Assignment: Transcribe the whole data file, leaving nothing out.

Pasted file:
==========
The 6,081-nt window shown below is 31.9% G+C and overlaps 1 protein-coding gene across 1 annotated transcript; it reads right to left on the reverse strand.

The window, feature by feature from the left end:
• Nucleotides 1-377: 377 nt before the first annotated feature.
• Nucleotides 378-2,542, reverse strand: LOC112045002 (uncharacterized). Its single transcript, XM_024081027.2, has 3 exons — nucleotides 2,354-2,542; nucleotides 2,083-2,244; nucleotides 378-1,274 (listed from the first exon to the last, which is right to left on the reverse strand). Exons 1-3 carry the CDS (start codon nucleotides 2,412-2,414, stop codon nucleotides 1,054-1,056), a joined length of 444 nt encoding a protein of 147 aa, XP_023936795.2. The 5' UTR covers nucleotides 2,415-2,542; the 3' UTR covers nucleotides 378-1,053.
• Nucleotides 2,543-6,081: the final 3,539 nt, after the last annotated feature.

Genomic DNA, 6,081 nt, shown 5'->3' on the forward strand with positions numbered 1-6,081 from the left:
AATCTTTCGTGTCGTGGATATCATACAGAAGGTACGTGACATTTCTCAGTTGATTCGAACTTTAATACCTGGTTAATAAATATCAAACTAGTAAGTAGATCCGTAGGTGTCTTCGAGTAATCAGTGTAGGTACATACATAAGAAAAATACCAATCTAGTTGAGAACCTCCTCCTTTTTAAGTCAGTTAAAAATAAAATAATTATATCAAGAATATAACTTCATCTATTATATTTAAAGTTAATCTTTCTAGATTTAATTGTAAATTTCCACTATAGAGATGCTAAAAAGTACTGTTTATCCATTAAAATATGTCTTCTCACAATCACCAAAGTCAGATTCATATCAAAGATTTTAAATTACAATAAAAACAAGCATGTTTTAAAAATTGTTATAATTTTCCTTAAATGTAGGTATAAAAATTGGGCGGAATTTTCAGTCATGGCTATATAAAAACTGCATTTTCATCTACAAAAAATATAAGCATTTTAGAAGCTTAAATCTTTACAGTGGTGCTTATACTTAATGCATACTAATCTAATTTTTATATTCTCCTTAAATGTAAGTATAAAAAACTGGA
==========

The 6,081-nt window shown below is 31.9% G+C and overlaps 1 protein-coding gene across 1 annotated transcript; it reads right to left on the reverse strand.

The window, feature by feature from the left end:
• Nucleotides 1-377: 377 nt before the first annotated feature.
• Nucleotides 378-2,542, reverse strand: LOC112045002 (uncharacterized). Its single transcript, XM_024081027.2, has 3 exons — nucleotides 2,354-2,542; nucleotides 2,083-2,244; nucleotides 378-1,274 (listed from the first exon to the last, which is right to left on the reverse strand). Exons 1-3 carry the CDS (start codon nucleotides 2,412-2,414, stop codon nucleotides 1,054-1,056), a joined length of 444 nt encoding a protein of 147 aa, XP_023936795.2. The 5' UTR covers nucleotides 2,415-2,542; the 3' UTR covers nucleotides 378-1,053.
• Nucleotides 2,543-6,081: the final 3,539 nt, after the last annotated feature.

Genomic DNA, 6,081 nt, shown 5'->3' on the forward strand with positions numbered 1-6,081 from the left:
AATCTTTCGTGTCGTGGATATCATACAGAAGGTACGTGACATTTCTCAGTTGATTCGAACTTTAATACCTGGTTAATAAATATCAAACTAGTAAGTAGATCCGTAGGTGTCTTCGAGTAATCAGTGTAGGTACATACATAAGAAAAATACCAATCTAGTTGAGAACCTCCTCCTTTTTAAGTCAGTTAAAAATAAAATAATTATATCAAGAATATAACTTCATCTATTATATTTAAAGTTAATCTTTCTAGATTTAATTGTAAATTTCCACTATAGAGATGCTAAAAAGTACTGTTTATCCATTAAAATATGTCTTCTCACAATCACCAAAGTCAGATTCATATCAAAGATTTTAAATTACAATAAAAACAAGCATGTTTTAAAAATTGTTATAATTTTCCTTAAATGTAGGTATAAAAATTGGGCGGAATTTTCAGTCATGGCTATATAAAAACTGCATTTTCATCTACAAAAAATATAAGCATTTTAGAAGCTTAAATCTTTACAGTGGTGCTTATACTTAATGCATACTAATCTAATTTTTATATTCTCCTTAAATGTAAGTATAAAAAACTGGA